Anodising aluminium is such a fickle process, one little thing goes wrong, and the whole anodising process has to be repeated. Admittedly, I do love the challenge and the new knowledge it brings. I think it would be a sad moment when you felt you had all the knowledge you could possibly have on one subject, if there was nothing else to learn, what satisfaction would you have continuing with it?
This weeks problem was that a dye I'd recently purchased and which had been giving excellent results has not been successful on my last 2 attempts. With the anodising process, this could be contributed to many things, but as with all things the more experience you have it becomes a little easier to pinpoint. My suspicion was that the PH balance wasn't correct in the dye. Another purchase necessary, a PH meter, which proved my theory to be correct. Ah the trials and tribulations of anodising!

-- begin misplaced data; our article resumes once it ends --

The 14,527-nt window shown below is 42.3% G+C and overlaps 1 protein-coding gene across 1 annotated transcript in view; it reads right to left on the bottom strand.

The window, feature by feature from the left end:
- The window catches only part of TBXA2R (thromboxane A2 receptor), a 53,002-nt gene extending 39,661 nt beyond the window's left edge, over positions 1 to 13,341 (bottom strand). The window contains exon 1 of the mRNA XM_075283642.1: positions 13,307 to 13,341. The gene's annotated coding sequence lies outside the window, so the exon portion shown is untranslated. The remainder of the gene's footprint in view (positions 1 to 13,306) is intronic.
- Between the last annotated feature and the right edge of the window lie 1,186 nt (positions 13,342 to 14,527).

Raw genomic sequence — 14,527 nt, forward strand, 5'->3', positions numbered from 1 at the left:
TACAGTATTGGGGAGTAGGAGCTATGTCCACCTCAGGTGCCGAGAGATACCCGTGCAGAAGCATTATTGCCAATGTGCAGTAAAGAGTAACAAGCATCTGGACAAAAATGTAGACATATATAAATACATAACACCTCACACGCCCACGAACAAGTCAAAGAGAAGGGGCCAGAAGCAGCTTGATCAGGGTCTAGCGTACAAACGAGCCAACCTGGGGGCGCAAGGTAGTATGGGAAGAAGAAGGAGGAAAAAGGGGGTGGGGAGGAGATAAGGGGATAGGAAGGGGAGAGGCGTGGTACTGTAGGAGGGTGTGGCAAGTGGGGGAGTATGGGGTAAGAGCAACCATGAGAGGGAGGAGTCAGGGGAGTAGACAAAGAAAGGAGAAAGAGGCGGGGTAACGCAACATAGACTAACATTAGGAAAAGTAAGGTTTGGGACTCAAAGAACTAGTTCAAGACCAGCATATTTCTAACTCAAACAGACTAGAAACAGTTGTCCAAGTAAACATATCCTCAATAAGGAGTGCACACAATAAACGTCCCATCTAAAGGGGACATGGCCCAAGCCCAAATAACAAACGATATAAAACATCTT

I have enjoyed experimenting with duo colours, a lengthy but intriguing process, where the item is dyed, then dried, a rubber cement ran over areas where the base colour will be retained. Then the piece is placed in diluted ammonia to remove the remainder of the dye, then redyed and sealed. Once the sealing process is complete then the messy job of removing the rubber begins! I did show a cuff done with this method in my last post, here are a few more examples of my anodised jewellery in two colours.